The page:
On the off chance someone near to Glasgow reads this and fancies going and seeing it: read no further than the photie below. Just go along to the Botanic Gardens tomorrow night between 1600 and 2000 (go along from 1530 to book a slot) for the last night of Heliotrope. Places are really limited, but it’s free and if you don’t get in, Byres Road is full of places of consolation, or indeed celebration as we ended up in two places, one for a chip supper and one for ice cream.
Ah, summer evenings out.

They’ve been very careful not to spill the beans about what Heliotrope actually is which Joycee knew about from one of her art pals. All I knew was it was lights, sound and I’d gone over the Erskine Bridge heading for the Winter Gardens at the Peoples Palace instead of the Botanics. Ah, the scenic route is just as good.
We signed up for the first showing and headed into the park to kill 40 minutes. The sun was coming down in spectacular style, so I was fine with the camera while the girls played on the swings.

Arriving back we were taken into a side gallery in the Kibble Palace, the domed Victorian greenhouse which is the centrepiece of the Botanics, where there was a tipi. Shoes off they said and eight of us went in and lay down with our heads at the centre pole and feet to the outside like spokes on a wheel. There were little pillows and white blankets to snuggle under and Holly wriggled inbetween me and Joycee with just a little nerves showing.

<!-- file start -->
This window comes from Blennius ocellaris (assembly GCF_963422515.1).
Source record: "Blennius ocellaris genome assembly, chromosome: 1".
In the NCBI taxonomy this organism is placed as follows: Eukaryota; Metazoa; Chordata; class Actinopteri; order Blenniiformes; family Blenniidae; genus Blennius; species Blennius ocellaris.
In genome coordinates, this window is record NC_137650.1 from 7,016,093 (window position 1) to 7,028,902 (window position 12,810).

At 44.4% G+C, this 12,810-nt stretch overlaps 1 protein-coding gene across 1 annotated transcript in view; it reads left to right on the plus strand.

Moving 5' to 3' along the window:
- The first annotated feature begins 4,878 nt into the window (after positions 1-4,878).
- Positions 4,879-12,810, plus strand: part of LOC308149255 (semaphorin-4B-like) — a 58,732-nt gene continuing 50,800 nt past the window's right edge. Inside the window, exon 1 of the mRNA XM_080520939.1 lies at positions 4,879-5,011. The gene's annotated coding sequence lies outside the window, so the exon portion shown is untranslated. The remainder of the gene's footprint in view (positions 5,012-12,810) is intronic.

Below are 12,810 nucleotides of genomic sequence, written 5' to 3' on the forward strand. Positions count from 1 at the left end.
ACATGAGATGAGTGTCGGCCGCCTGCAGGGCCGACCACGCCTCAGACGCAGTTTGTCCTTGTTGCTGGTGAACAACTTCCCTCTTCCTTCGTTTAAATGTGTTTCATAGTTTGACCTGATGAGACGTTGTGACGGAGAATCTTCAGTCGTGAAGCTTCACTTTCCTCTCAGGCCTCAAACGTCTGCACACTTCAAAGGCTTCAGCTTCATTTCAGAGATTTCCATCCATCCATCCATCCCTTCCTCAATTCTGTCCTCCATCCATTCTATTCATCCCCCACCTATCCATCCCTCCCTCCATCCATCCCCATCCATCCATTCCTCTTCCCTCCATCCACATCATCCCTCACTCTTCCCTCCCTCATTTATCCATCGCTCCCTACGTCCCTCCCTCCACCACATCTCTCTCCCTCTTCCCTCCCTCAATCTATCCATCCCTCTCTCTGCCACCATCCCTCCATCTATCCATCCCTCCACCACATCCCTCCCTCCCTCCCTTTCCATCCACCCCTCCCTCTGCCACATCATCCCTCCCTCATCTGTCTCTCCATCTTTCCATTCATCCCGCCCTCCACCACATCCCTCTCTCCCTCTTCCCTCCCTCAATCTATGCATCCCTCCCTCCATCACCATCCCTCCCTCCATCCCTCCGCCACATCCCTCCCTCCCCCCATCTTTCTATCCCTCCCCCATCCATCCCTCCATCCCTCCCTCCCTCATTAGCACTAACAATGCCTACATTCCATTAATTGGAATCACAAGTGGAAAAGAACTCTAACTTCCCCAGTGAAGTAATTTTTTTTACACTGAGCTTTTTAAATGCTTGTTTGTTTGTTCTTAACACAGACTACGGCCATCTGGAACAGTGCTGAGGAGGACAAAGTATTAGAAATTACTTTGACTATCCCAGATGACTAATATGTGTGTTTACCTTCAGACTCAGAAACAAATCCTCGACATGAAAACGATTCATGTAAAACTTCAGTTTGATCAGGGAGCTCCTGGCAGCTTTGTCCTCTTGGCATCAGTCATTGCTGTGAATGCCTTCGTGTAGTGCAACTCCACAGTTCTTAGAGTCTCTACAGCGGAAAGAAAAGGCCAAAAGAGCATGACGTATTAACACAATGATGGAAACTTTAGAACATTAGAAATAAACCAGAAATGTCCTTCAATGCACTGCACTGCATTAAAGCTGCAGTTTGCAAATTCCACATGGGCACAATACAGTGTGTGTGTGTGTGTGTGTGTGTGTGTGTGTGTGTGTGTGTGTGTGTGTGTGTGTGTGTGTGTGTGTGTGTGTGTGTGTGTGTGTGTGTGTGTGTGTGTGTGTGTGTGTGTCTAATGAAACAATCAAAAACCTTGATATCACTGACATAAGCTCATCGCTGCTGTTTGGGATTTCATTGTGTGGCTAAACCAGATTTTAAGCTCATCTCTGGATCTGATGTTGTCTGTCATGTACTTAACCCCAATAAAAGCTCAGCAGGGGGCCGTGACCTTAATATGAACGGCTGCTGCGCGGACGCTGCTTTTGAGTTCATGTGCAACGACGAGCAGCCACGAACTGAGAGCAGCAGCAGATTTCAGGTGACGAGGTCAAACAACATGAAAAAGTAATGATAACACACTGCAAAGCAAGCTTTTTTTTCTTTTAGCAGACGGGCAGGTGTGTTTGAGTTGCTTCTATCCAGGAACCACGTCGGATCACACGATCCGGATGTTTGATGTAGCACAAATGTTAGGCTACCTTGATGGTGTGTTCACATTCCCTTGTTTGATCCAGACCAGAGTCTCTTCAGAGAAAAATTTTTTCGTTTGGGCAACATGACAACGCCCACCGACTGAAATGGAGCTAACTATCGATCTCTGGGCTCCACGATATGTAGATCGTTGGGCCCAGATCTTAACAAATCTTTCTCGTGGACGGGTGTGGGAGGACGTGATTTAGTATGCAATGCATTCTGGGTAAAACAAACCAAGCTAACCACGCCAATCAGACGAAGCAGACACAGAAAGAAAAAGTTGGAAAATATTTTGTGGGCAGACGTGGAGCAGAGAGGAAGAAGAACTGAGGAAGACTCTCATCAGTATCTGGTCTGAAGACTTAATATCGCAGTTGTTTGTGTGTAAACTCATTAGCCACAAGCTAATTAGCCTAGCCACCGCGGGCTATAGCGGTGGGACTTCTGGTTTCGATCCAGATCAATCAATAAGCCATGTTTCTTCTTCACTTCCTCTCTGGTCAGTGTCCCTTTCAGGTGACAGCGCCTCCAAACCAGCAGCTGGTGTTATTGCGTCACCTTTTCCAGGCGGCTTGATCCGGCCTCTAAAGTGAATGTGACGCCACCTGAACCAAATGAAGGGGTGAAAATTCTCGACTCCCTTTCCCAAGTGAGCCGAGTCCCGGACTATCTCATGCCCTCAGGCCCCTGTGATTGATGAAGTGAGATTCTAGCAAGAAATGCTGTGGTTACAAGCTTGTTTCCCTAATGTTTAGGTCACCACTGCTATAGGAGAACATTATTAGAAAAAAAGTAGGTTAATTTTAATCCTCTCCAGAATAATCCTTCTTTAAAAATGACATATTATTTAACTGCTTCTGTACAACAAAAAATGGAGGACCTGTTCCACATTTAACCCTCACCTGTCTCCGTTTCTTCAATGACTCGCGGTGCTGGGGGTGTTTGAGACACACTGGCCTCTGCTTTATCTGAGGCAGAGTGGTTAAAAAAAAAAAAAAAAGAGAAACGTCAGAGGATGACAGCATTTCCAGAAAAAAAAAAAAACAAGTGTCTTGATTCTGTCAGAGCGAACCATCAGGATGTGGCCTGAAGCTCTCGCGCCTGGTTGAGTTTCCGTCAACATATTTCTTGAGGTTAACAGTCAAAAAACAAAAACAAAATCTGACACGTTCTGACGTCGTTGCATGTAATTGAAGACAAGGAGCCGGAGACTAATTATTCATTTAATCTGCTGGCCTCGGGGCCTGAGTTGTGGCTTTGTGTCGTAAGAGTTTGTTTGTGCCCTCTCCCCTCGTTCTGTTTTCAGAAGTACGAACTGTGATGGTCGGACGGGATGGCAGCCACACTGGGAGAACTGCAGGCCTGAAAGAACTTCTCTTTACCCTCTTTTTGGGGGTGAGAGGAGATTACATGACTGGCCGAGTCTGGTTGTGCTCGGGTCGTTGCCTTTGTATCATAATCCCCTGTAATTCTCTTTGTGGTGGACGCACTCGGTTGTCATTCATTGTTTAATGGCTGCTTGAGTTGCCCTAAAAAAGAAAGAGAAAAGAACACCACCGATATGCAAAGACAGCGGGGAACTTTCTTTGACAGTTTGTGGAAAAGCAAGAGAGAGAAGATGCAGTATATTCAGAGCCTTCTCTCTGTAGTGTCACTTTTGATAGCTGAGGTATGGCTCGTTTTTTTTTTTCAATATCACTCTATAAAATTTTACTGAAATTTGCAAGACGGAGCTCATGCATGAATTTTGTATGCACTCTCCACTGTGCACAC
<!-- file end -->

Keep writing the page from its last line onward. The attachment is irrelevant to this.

The sound of a zip being closed from outside and we were on our journey. The sun rose on the other side of the canvas and cycled through days, weeks, months and the seasons of the year as bells chimed the start and end of every change of mood and colour.

Holly lasted well, a few squeezes of hands, a few whispers and she made it to the end despite the volume which at times was getting up there and, the movement. I wasn’t sure at first, maybe ten years living on a boat makes me immune, but the floor had been moving. It was slow, but the floor revolves which places the fixed point of sunlight in an arc as you lie there. Clever.
Many will scoff at this, many will scratch their heads, some will earnestly discuss the depths of its meaning and some like me might smile at the parallels to real camping. I lay there and saw the sun and the moon of the different seasons, I felt the movement, the peace,  those little touches of nerves at times and the bell sounds were the sounds of camping when you’re on the edge of sleep, slow, distorted, distant but somehow close enough to be inside your head.
Art’s what you make it, you’ve got to give it a chance. I’m usually glad when I do. We were all whispering when we came out of the tent, no one asked us too, we’d all been affected in some way whether we’d like to admit it or not.

There’s an explanation leaflet on your way out. It’s nice, folded cleverly and I didn’t read it. It was telling me what Heliotrope was all about, light in the dark of winter, comfort and Seasonally Affected Disorder, but I didn’t want my mind changed. I’d been camping in the city. Again (London report in a day or two).
A bonus is access to the Kibble Palace after dark which is fantastic. The statues come alive in sombre reflection, the plants are still and the air is silent. Even Holly’s giggles were snatched up by the darkness. We ran out into the brightness and noise of Byres Road for dinner and Christmas window shopping.

It’s only Monday too.

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